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md5crypt() Explained

Recently, the Password Hashing Competition announced its winner, namely Argon2, as the future of password hashing. It's long since been agreed that using generic-purpose cryptographic hashing algorithms for passwords is not a best practice. This is due to their speed. Cryptographic hashing algorithms are designed to be lighting fast, while also maintaining large margins of security. However, Poul-Henning Kamp noticed in the early 1990s that the DES-based crypt() function was no longer providing the necessary margins of security for hashing passwords. He noticed how fast crypt() had become, and that greatly bothered him. Even worse, was the realization that FPGAs could make practical attacks against crypt() in practical time. As he was the FreeBSD release engineer, this meant putting something together that was intentionally slow, but also with safe security margins. He chose MD5 as the basis for his new "md5crypt password scrambler", as he called it.

Before delving into the algorithm, the first thing you'll notice is the strange number of steps and mixing that PHK does with his md5crypt() algorithm. When I was reading the algorithm, the first question that popped into my mind was: "Why not just do standard key-stretching with the password?" Something like this (pseudocode):

digest = md5(password + salt).digest()
rounds = 1000
while rounds > 0:
  digest = md5(password + salt + digest).digest()
  counter -= 1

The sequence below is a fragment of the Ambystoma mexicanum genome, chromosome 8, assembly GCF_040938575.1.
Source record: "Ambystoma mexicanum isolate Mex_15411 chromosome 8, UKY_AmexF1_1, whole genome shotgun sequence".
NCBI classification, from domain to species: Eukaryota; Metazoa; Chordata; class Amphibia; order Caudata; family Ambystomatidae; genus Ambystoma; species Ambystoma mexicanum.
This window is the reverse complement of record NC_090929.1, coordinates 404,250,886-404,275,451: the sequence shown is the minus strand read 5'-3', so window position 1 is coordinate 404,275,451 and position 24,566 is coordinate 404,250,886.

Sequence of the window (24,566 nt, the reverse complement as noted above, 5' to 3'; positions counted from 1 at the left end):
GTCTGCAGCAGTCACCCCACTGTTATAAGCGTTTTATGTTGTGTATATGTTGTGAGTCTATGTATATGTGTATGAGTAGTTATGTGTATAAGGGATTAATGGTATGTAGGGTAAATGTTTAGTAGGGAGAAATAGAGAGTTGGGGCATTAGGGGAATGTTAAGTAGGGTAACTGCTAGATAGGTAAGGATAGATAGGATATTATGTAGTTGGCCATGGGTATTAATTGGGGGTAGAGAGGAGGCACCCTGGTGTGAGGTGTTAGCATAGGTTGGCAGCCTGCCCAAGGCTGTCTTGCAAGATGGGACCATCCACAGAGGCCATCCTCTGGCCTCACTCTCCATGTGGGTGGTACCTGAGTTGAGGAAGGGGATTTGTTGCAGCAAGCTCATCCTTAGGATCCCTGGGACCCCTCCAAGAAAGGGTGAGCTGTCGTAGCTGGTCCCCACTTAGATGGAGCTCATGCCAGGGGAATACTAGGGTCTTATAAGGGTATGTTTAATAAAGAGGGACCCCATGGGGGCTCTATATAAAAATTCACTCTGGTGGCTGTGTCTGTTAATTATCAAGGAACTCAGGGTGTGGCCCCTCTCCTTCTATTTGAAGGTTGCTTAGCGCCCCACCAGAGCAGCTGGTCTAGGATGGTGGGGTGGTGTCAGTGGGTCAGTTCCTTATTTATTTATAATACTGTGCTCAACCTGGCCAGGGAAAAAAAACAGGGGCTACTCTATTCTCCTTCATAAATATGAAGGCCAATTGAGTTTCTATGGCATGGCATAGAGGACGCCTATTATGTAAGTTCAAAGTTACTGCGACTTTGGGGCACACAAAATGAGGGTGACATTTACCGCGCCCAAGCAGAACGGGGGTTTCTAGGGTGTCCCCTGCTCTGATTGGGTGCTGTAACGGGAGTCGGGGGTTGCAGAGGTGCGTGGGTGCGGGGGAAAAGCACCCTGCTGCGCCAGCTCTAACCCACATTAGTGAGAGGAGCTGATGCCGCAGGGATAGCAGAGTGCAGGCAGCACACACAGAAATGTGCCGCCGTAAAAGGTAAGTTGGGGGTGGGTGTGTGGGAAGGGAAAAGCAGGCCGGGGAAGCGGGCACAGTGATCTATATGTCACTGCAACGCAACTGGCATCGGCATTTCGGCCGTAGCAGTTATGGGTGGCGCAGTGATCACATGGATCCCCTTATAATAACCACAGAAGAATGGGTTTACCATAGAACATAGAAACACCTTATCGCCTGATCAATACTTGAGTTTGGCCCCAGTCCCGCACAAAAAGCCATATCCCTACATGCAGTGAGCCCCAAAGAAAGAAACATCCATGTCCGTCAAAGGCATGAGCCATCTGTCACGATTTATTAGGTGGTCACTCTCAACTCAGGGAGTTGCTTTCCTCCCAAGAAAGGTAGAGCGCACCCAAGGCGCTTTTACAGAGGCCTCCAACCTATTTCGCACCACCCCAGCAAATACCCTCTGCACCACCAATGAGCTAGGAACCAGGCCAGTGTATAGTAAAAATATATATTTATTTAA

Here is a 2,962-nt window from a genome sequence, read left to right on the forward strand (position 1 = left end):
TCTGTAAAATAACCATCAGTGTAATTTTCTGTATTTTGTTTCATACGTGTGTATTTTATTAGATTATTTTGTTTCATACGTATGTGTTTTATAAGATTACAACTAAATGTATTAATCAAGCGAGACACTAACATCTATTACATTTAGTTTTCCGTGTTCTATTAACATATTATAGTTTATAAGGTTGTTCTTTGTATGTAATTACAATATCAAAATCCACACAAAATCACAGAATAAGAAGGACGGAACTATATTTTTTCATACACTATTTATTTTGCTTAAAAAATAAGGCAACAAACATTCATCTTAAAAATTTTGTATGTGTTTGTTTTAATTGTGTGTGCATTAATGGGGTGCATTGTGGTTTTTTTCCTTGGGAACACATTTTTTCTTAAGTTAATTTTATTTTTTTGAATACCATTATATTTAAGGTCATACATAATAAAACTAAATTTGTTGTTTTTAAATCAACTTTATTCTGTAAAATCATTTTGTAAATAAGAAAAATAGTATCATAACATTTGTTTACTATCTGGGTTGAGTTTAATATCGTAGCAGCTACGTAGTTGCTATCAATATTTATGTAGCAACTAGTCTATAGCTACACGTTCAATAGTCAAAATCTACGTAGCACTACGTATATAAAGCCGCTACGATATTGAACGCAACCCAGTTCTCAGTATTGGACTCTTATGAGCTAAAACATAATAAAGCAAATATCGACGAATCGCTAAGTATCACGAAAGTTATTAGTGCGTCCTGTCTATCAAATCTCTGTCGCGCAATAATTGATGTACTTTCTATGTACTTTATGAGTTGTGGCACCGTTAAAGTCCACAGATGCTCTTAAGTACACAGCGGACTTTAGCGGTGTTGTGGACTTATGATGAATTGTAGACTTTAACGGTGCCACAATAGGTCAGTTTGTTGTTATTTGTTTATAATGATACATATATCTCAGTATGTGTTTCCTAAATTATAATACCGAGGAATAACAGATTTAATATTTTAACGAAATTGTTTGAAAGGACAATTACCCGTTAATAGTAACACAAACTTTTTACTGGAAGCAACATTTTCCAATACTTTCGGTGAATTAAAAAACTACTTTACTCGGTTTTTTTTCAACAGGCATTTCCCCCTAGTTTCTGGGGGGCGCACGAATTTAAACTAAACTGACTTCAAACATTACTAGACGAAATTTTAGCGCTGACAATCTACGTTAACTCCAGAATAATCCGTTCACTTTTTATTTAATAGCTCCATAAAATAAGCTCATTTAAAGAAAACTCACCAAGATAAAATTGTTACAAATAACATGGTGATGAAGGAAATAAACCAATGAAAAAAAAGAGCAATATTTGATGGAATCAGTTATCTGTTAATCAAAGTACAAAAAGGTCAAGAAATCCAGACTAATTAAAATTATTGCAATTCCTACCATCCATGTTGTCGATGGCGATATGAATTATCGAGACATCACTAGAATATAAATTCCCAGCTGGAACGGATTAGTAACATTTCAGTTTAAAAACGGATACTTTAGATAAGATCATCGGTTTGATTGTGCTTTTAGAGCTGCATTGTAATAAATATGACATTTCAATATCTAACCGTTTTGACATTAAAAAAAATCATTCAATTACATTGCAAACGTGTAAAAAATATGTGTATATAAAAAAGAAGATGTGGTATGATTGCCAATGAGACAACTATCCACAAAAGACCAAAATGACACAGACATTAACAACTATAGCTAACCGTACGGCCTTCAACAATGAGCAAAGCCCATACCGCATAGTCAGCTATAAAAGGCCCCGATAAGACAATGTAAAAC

This certainly seems to be the most straightforward approach, and the entirety of the security is based on the cryptographic security of MD5. If you were concerned about the output digest being recognizable, it might make sense to scramble it. You could scramble the remaining bytes in a deterministic fashion, which PHK actually ends up doing before saving to disk.

But then it hit me: PHK wanted his new algorithm to be intentionally slow, even if using MD5. This means adding additional steps to mixing the password, which requires more CPU, and thus, more time. If raw MD5 could process 1,000,000 hashes per second, then standard key-stretching of 1,000 iterations would bring it down to 1,000 hashes per second. However, if adding additional operations slows it down by 1/N-iterations, the the resulting throughput would be 1,000/N hashes per second. I can see it now- anything to slow down the process, without overburdening the server, is a gain. As such, the md5crypt() function was born.

Here is the algorithm, including what I think may be a bug:

  1. Set some constants:
    "pw" = user-supplied password.
    "pwlen" = length of "pw".
    "salt" = system-generated random salt, 8-characters, from [./0-9A-Za-z].
    "magic" = the string "$1$".
    "itoa64" = is our custom base64 string "./0123456789ABCDEFGHIJKLMNOPQRSTUVWXYZabcdefghijklmnopqrstuvwxyz"
    
  2. Initialize digest "a", and add the password, magic, and salt strings to it:
    da = MD5.init()
    da.update(pw)
    da.update(magic)
    da.update(salt)
    
  3. Initialize digest "b", and add the password, salt, and password strings to it:
    db = MD5.init()
    db.update(pw)
    db.update(salt)
    db.update(pw)
    final = db.digest()
    
  4. Update digest "a" by repeating digest "b", providing "pwlen" bytes:
    for(pwlen; pwlen > 0; pwlen -= 16):
      if(pwlen > 16):
        da.update(final)
      else:
        da.update(final[0:pwlen])
    
  5. Clear virtual memory
    memset(final, 0, length(final))
    
  6. Update digest "a" by adding a character at a time from either digest "final" or from "pw" based on each bit from "pwlen":
    for(i = pwlen; i; i >>= 1):
      if i % 2 == 1:
        da.update(final[0])
      else:
        da.update(pw[0])
    dc = da.digest()
    
  7. Iterate 1,000 times to prevent brute force password cracking from going to fast. Mix the MD5 digest while iterating:
    for(i=0; i<1000; i++)
      tmp = MD5.init()
      if i % 2 == 0:
        tmp.upate(dc)
      else:
        tmp.update(pw)
      if i % 3 == 0: